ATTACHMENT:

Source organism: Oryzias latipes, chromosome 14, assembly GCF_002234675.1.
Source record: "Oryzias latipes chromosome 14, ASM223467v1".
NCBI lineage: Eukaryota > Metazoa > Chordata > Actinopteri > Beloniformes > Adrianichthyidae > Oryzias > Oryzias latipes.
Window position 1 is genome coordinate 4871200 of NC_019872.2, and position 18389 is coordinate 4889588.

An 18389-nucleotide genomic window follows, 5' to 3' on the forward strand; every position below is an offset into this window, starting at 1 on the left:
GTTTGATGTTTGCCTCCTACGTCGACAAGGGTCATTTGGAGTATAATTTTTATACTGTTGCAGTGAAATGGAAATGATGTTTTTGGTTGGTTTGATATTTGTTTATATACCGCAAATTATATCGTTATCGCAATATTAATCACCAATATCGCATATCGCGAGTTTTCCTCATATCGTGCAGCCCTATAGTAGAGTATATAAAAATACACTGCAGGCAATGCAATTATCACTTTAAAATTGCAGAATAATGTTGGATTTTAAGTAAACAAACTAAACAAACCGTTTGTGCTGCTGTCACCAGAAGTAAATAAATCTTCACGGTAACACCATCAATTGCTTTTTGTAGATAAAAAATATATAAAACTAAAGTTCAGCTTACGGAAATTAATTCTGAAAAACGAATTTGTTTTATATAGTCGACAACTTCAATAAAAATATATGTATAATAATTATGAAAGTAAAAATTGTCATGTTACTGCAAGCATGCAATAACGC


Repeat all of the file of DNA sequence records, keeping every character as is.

Source organism: Oryzias latipes, chromosome 14, assembly GCF_002234675.1.
Source record: "Oryzias latipes chromosome 14, ASM223467v1".
NCBI lineage: Eukaryota > Metazoa > Chordata > Actinopteri > Beloniformes > Adrianichthyidae > Oryzias > Oryzias latipes.
Window position 1 is genome coordinate 4871200 of NC_019872.2, and position 18389 is coordinate 4889588.

An 18389-nucleotide genomic window follows, 5' to 3' on the forward strand; every position below is an offset into this window, starting at 1 on the left:
GTTTGATGTTTGCCTCCTACGTCGACAAGGGTCATTTGGAGTATAATTTTTATACTGTTGCAGTGAAATGGAAATGATGTTTTTGGTTGGTTTGATATTTGTTTATATACCGCAAATTATATCGTTATCGCAATATTAATCACCAATATCGCATATCGCGAGTTTTCCTCATATCGTGCAGCCCTATAGTAGAGTATATAAAAATACACTGCAGGCAATGCAATTATCACTTTAAAATTGCAGAATAATGTTGGATTTTAAGTAAACAAACTAAACAAACCGTTTGTGCTGCTGTCACCAGAAGTAAATAAATCTTCACGGTAACACCATCAATTGCTTTTTGTAGATAAAAAATATATAAAACTAAAGTTCAGCTTACGGAAATTAATTCTGAAAAACGAATTTGTTTTATATAGTCGACAACTTCAATAAAAATATATGTATAATAATTATGAAAGTAAAAATTGTCATGTTACTGCAAGCATGCAATAACGC